Ready For Anything Now Survival Skills


Venomous Snakes Of Australia
Death Adder: These snakes inhabit Australia ,surrounding islands and New Guinea. Death Adder bites are very serious. Colors are grey to red with occasional yellows, greens or browns. May have stripes. Usually seen in fields or forested areas. Generally nocturnal, but may be encountered at any time. The Neurotoxic venom acts slowly to paralyze in 6 to 48 hrs. causing death if not treated with antivenom.
Taipan: A aggressive and very deadly snake. The Taipan strikes with great speed and may bite multiple times in very quick succession. Considered to be one of the most deadly snakes in the world. They are olive to brown colored and grow up to 12 ft. long. Found in many habitats, often found in plantation fields, in northern Australia and New Guinea.
Tiger snake: The Tiger snake is very common in the temperate and populated southern areas of Australia. The stripes of the Tiger snake are variable through out the year and are not always present. Untreated bites are fatal close to 45% of the time so medical treatment is very important. The most common venomous snake bites in Australia. Bites often occur at night when the snake is not noticeable in the darkness. Always carry a light. Yellow to black coloring. Often attracted to houses and farms in search of mice.
Australian Copper Head: Found in south to central Australia. The coloration is from reddish brown to dark brown. This looks much different from the North American copper head. It's raises it's head just above the ground and strikes when agitated. It is a sluggish snake and often bites when it is stepped on by unwary individuals.  Found in wetlands, grassy fields and forested areas.
Australian Brown Snake:  In various forms inhabits all of Australia. The eastern Brown Snake causes the majority of deaths from snake bites in the country. These snakes are temperamental, if agitated or surprised they will attack, though bites are not always envenomed. Colors range from brown to grey. Often found around farms and fields.
Australian Fierce Snake: Related to the Taipan, also called a inland Taipan. A very dangerous snake. Inhabits inland remote areas of central Australia. Brown to olive green, with scales of yellow, variable through the year. Dwells in holes and under items. Is considered to be docile, but if agitated will strike. It secretes enough Neurotoxic venom o kill 100 normal adult human beings. If a intravenous bite occurs death may be nearly instant. If a member of your party collapses for no reason, suspect this and be alert for the snakes presence while attempting to ascertain the victims true difficulty.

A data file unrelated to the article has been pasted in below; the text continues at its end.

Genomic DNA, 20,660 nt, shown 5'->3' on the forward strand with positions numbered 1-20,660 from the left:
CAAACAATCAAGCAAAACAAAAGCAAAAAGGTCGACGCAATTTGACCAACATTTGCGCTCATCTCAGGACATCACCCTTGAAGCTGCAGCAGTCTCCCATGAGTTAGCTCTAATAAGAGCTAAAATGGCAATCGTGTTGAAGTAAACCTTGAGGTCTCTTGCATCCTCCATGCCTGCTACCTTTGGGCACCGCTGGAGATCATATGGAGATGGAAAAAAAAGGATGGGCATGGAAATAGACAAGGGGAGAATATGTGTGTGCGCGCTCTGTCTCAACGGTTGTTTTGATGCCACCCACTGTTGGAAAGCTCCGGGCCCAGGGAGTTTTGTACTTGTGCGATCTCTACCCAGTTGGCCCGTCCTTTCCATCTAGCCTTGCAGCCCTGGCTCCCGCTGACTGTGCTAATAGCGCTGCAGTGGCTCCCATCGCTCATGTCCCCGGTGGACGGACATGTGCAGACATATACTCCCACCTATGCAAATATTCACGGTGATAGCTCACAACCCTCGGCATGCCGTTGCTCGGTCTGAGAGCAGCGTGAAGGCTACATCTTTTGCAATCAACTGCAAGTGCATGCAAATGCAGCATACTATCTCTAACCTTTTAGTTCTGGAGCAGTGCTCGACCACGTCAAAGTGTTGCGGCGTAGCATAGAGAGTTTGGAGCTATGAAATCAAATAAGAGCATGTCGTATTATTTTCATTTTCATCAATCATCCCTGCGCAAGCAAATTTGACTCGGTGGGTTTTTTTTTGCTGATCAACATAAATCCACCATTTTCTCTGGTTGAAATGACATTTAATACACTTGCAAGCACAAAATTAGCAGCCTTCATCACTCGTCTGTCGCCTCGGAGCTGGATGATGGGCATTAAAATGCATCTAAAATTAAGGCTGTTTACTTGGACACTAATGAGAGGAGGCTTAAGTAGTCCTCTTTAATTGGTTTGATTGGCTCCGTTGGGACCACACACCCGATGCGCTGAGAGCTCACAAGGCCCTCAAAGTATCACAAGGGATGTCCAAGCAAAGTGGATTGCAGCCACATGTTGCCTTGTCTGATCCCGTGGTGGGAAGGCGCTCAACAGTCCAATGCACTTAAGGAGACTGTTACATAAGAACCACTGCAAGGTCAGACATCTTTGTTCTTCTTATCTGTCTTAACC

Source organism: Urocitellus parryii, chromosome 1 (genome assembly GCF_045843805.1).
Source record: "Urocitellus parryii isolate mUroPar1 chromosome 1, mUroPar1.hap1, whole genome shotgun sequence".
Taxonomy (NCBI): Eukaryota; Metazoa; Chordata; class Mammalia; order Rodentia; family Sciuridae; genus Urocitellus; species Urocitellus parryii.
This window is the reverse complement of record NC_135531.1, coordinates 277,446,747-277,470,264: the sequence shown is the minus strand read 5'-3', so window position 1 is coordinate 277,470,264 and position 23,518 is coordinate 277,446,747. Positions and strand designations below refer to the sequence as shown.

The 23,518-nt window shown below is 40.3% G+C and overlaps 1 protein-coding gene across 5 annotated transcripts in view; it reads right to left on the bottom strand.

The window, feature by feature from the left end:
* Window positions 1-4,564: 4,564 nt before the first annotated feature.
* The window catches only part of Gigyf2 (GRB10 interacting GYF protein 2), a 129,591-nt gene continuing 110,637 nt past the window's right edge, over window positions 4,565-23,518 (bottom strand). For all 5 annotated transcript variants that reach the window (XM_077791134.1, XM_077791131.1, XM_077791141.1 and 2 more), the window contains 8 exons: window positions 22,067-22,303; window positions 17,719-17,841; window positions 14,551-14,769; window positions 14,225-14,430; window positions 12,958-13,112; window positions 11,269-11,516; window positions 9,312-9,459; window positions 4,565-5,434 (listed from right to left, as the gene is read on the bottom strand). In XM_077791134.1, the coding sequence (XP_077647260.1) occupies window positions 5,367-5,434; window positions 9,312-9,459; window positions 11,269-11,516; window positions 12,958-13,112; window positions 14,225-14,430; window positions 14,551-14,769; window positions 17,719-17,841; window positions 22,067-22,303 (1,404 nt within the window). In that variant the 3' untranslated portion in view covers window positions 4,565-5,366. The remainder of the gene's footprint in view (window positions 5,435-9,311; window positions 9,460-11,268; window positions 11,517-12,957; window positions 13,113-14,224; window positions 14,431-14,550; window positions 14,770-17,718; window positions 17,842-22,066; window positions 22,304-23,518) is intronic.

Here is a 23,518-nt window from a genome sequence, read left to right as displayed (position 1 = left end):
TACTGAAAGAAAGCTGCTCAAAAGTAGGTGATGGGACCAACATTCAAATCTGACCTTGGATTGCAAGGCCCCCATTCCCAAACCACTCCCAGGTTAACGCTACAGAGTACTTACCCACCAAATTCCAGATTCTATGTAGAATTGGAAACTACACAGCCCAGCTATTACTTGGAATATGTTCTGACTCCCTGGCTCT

Australian Mulga or "King Brown" Snake: This snake is sometimes confused with a Australian Brown Snake, It is not actually a Brown Snake but a member of the Black snack family. This confusion can lead to the wrong antivenom being given. If you are not sure what snake has bitten, be sure the medical personnel understand this. The confusion between the two has caused the deaths from the bite of this snake to be more than for any other snake. This snake lives in most of Australia except for Rainforest regions. It will take shelter under most anything. Colors vary from light brown to black, scale coloring may cause a slight pattern. Found in woodland, grassland, scrubland and desert.
Australian Rough Scaled Snake:  This snake lives on the eastern coast. It is a irritable snake and very toxic. Usually near water and active during the day. The Rough Scaled Snake is sometimes mistaken for a Tiger snake or the harmless Keel back snake, depending on it's pattern and color, often greenish brown, light or dark, sometimes with stripes.

Hints To Avoid A Bite

  • Don't try to pick up or trap a snake! It sounds strange, but many people are bitten trying to grab or trap a snake they have encountered.
  • Walk around a snake giving it plenty of room.
  • Don't try to kill the snake just because you have found it in the wilderness. This often ends in ways that are less than desirable and snakes are very important to the environment.
  • Don't put your hands or feet in places where you cannot see such as tall grass, holes or crevices in logs, rocks or in the ground. Don't pick anything up without first flipping it over with a small tree branch, hiking pole or other item.
  • Do not go bare foot or wear sandals when exploring the outdoors. Always wear leather hiking boots or other suitable footwear and clothing.
  • Watch where you step, especially around trees, brush or tall grass. Be alert to your surroundings. Remember, Snakes often lay motionless and may be unnoticeable.
  • If sleeping outdoors without a tent, don't lay next to rocks, tall grass, brush or logs. Use mosquito netting to create a barrier around yourself. Tuck mosquito netting well under your sleeping bag and anchor it well away from your body with logs, rocks or other items. Sleeping on a cot is preferable.



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